There are many religions and a large variety of denominations, groups, and subgroups in the country, but Hinduism is the dominant religion. Under the Constitution, the Buddhist, Jain, and Sikh faiths are considered different from the Hindu religion, but the Constitution often is interpreted as defining Hinduism to include those faiths. This interpretation has been a contentious issue, particularly for the Sikh community.
The legal system accommodates minority religions' personal status laws; there are different personal status laws for different religious communities. Religion-specific laws pertain in matters of marriage, divorce, adoption, and inheritance. For example, Muslim personal status law governs many noncriminal matters involving Muslims, including family law, inheritance, and divorce. Hindu groups such as the Rashtriya Swayamsewak Sangh (RSS) are pushing for a uniform civil code that would treat members of all religions alike.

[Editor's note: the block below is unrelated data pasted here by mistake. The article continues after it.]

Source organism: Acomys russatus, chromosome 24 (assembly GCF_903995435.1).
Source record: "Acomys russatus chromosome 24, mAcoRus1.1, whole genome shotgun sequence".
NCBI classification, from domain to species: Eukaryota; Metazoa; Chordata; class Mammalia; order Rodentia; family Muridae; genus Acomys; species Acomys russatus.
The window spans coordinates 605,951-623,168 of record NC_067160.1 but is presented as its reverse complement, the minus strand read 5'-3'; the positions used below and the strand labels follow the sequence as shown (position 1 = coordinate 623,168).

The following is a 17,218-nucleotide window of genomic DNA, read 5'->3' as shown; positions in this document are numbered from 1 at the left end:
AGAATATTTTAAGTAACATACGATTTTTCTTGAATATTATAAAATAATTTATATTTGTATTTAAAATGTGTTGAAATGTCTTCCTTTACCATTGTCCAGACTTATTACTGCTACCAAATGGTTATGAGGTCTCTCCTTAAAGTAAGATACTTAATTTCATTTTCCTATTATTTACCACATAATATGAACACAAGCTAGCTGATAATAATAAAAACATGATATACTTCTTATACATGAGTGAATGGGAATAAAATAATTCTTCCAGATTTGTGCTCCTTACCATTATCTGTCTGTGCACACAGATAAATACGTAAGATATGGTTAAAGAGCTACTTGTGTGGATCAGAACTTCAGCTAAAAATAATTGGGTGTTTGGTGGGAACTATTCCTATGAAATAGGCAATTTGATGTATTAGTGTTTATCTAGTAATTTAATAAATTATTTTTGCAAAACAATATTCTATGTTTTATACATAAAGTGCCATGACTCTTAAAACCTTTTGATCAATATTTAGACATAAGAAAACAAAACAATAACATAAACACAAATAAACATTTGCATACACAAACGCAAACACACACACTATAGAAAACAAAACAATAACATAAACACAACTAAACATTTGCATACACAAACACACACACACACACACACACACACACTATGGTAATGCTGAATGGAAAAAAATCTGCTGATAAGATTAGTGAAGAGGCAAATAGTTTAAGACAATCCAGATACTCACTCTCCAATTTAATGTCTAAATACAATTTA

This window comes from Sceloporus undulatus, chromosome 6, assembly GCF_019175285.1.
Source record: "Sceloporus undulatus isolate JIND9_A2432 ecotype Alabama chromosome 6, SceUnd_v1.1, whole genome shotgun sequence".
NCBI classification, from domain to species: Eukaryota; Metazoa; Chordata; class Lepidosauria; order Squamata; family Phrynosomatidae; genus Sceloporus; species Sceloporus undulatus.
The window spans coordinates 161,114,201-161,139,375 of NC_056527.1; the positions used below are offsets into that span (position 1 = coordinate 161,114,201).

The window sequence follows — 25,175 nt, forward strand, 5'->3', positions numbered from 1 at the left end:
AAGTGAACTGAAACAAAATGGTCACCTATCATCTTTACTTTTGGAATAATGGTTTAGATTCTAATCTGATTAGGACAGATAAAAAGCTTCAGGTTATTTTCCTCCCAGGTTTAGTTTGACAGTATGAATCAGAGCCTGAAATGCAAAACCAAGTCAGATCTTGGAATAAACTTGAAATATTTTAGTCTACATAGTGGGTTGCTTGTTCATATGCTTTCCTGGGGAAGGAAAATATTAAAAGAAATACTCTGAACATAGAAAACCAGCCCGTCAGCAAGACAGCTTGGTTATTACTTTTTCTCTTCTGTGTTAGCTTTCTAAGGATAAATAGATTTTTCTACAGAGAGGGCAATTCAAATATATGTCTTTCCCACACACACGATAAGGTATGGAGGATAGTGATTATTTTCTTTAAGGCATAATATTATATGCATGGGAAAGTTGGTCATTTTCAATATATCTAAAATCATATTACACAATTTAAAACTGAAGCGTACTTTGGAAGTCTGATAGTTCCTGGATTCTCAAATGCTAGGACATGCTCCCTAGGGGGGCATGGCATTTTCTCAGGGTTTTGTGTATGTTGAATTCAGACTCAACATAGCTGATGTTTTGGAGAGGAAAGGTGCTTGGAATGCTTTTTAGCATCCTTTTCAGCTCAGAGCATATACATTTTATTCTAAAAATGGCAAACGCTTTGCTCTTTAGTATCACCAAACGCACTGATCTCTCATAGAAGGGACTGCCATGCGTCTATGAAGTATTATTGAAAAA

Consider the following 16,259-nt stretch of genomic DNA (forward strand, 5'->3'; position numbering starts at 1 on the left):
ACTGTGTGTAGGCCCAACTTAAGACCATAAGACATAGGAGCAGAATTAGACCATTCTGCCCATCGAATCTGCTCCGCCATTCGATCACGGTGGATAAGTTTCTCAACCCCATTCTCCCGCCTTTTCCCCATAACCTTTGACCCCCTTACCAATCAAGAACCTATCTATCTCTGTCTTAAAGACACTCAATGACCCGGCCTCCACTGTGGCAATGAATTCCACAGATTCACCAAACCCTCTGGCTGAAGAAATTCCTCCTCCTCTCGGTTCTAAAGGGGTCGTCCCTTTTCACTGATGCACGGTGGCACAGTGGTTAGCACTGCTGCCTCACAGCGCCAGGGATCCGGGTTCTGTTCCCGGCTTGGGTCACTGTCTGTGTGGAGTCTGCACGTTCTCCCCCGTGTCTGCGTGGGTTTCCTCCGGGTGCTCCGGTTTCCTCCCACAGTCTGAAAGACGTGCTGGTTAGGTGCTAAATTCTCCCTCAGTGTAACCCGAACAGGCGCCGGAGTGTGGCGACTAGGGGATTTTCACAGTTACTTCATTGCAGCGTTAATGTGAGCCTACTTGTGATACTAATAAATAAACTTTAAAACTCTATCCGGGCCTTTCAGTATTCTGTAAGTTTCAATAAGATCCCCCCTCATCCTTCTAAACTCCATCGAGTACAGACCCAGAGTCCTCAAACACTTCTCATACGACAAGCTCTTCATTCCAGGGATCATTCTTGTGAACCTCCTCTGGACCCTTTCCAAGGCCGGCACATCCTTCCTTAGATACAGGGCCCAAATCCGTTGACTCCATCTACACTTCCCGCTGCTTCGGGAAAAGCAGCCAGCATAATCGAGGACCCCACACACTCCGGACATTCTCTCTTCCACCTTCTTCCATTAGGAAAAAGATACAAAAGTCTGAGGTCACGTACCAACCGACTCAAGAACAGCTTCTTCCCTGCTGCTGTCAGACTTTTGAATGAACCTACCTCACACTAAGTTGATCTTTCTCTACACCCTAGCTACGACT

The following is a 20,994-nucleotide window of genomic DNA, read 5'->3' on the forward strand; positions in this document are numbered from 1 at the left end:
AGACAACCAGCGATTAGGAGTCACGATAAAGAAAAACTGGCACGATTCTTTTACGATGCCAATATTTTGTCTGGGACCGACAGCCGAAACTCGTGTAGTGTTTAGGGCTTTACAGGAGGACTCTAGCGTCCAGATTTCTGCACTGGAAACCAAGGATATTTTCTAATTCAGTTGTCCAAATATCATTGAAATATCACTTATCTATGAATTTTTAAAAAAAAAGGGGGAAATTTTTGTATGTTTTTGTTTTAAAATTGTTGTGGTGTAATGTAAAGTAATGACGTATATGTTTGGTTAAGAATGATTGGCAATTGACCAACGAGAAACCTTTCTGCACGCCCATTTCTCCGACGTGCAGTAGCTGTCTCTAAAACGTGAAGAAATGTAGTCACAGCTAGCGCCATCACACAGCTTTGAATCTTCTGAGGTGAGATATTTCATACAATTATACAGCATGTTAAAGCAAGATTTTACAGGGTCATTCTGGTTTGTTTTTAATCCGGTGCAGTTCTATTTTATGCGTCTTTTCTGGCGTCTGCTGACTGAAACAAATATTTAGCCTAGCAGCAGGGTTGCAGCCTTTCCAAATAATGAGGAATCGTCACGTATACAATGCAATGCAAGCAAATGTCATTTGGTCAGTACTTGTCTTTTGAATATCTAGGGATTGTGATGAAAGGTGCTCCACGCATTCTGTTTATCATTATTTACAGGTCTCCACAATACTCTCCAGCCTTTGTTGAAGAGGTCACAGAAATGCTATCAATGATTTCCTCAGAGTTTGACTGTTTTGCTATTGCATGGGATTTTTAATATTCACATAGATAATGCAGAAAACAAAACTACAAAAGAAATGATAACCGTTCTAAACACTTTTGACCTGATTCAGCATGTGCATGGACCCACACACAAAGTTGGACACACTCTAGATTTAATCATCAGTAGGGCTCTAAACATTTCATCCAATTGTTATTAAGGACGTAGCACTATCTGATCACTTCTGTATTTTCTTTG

The Government permits private religious schools, which can offer religious instruction, but does not permit religious instruction in government schools. Some Hindus believe that this disadvantages them since Muslims have many private religious schools (madrassahs), but Hindus mostly attend government or Christian schools. Many Christian schools minimize overt religious instruction to avoid retaliation from Hindu extremists.
Some Government officials continue to advocate "saffronizing," or raising the profile of Hindu cultural norms and views in public education, which has prompted criticism from minority leaders, opposition politicians, academics, and advocates of secular values. During the period covered by this report, the Government announced its decision to rewrite existing National Council of Educational Research and Training (NCERT) history textbooks. The Government justified its decision by asserting that "history needs to be presented in a more refreshing and cogent manner." In December 2001, the Human Resource Development Ministry made changes to chapters on Jainism in a textbook on ancient India without previously informing the author.